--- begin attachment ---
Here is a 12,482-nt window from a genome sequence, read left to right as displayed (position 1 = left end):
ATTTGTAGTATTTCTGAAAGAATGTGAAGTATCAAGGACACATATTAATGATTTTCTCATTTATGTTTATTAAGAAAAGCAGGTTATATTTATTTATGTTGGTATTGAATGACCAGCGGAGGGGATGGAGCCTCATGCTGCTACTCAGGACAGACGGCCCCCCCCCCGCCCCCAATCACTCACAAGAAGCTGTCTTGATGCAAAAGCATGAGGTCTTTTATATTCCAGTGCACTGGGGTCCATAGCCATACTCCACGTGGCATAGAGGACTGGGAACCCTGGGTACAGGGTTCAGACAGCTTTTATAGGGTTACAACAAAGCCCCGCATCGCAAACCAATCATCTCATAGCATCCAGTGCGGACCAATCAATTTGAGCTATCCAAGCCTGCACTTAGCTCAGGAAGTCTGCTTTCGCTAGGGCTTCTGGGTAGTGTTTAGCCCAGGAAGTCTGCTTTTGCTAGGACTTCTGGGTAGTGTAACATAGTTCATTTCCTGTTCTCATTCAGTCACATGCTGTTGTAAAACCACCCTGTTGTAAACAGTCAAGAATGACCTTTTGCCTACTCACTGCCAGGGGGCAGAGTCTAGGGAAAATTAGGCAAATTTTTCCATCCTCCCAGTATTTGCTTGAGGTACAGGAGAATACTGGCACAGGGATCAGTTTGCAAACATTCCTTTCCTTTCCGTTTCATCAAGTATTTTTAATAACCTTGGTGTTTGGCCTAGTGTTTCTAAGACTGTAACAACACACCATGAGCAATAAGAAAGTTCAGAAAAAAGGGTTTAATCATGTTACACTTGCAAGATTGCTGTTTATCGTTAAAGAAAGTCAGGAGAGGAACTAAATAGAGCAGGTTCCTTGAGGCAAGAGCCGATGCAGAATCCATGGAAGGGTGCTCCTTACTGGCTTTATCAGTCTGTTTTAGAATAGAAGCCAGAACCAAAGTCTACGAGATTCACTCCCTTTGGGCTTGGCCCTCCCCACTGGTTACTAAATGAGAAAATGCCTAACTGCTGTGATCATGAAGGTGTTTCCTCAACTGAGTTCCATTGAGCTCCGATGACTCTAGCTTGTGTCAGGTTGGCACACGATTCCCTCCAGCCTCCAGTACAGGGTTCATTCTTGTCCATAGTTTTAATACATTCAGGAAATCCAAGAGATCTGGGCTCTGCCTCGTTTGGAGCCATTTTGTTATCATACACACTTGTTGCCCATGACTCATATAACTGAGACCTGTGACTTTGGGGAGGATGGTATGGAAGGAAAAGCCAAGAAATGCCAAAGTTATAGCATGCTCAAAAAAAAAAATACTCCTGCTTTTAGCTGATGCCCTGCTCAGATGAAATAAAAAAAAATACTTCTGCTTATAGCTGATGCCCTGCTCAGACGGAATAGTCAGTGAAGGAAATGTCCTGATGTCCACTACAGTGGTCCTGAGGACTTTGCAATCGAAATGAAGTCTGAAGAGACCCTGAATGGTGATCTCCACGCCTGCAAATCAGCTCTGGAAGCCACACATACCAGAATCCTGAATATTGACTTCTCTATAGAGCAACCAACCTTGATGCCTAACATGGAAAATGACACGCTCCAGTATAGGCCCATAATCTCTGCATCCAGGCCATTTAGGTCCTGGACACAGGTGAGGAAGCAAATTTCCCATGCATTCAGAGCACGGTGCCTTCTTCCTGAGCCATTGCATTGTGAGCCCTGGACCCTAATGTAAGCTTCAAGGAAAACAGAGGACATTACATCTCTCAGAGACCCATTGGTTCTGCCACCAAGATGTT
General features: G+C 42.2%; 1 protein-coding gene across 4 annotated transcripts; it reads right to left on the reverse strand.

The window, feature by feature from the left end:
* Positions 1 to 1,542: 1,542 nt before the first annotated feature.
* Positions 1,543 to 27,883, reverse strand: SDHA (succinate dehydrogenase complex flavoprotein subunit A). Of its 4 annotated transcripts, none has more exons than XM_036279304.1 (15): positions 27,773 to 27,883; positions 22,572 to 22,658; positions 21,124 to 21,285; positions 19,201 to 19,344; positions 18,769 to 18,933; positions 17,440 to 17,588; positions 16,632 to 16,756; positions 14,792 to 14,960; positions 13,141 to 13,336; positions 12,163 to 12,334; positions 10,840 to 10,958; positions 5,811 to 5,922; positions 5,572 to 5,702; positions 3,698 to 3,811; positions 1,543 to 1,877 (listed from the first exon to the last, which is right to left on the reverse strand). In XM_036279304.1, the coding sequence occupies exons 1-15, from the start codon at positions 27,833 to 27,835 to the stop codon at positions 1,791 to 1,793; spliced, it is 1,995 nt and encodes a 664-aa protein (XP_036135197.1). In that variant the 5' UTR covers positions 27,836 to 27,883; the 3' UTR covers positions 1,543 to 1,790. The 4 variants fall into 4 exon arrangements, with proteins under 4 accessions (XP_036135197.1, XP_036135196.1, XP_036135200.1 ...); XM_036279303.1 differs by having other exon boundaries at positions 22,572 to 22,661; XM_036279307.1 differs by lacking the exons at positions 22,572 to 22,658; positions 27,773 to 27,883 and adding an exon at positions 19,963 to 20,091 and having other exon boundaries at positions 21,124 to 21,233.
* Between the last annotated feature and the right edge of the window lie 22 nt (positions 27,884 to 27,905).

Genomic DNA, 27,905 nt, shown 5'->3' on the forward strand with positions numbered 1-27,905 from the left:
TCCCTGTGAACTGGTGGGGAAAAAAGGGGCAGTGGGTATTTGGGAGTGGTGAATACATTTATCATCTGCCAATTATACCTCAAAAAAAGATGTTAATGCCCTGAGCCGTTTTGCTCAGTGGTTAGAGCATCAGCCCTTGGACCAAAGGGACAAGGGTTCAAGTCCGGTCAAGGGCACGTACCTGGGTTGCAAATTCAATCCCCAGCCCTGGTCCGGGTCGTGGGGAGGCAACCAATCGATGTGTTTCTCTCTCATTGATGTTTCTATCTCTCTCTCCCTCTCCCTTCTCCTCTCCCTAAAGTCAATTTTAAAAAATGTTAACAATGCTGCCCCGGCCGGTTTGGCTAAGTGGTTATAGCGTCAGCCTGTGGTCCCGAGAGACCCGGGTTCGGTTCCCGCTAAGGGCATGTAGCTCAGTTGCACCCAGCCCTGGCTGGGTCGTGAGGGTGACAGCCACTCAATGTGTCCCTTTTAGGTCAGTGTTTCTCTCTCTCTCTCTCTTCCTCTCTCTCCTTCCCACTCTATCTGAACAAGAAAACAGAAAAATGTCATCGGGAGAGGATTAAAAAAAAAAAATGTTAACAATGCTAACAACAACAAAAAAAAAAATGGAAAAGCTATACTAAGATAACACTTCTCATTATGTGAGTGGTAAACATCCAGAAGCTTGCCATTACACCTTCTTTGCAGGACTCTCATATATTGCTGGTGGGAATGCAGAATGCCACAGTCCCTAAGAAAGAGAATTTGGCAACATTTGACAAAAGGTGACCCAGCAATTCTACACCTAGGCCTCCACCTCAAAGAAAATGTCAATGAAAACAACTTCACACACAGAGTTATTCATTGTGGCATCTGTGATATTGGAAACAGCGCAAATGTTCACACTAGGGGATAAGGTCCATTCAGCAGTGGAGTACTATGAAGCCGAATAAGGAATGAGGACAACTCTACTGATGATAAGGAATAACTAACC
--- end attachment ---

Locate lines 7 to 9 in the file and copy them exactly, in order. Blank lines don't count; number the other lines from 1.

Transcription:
* Between the last annotated feature and the right edge of the window lie 22 nt (positions 27,884 to 27,905).

Genomic DNA, 27,905 nt, shown 5'->3' on the forward strand with positions numbered 1-27,905 from the left:
TCCCTGTGAACTGGTGGGGAAAAAAGGGGCAGTGGGTATTTGGGAGTGGTGAATACATTTATCATCTGCCAATTATACCTCAAAAAAAGATGTTAATGCCCTGAGCCGTTTTGCTCAGTGGTTAGAGCATCAGCCCTTGGACCAAAGGGACAAGGGTTCAAGTCCGGTCAAGGGCACGTACCTGGGTTGCAAATTCAATCCCCAGCCCTGGTCCGGGTCGTGGGGAGGCAACCAATCGATGTGTTTCTCTCTCATTGATGTTTCTATCTCTCTCTCCCTCTCCCTTCTCCTCTCCCTAAAGTCAATTTTAAAAAATGTTAACAATGCTGCCCCGGCCGGTTTGGCTAAGTGGTTATAGCGTCAGCCTGTGGTCCCGAGAGACCCGGGTTCGGTTCCCGCTAAGGGCATGTAGCTCAGTTGCACCCAGCCCTGGCTGGGTCGTGAGGGTGACAGCCACTCAATGTGTCCCTTTTAGGTCAGTGTTTCTCTCTCTCTCTCTCTTCCTCTCTCTCCTTCCCACTCTATCTGAACAAGAAAACAGAAAAATGTCATCGGGAGAGGATTAAAAAAAAAAAATGTTAACAATGCTAACAACAACAAAAAAAAAAATGGAAAAGCTATACTAAGATAACACTTCTCATTATGTGAGTGGTAAACATCCAGAAGCTTGCCATTACACCTTCTTTGCAGGACTCTCATATATTGCTGGTGGGAATGCAGAATGCCACAGTCCCTAAGAAAGAGAATTTGGCAACATTTGACAAAAGGTGACCCAGCAATTCTACACCTAGGCCTCCACCTCAAAGAAAATGTCAATGAAAACAACTTCACACACAGAGTTATTCATTGTGGCATCTGTGATATTGGAAACAGCGCAAATGTTCACACTAGGGGATAAGGTCCATTCAGCAGTGGAGTACTATGAAGCCGAATAAGGAATGAGGACAACTCTACTGATGATAAGGAATAACTAACC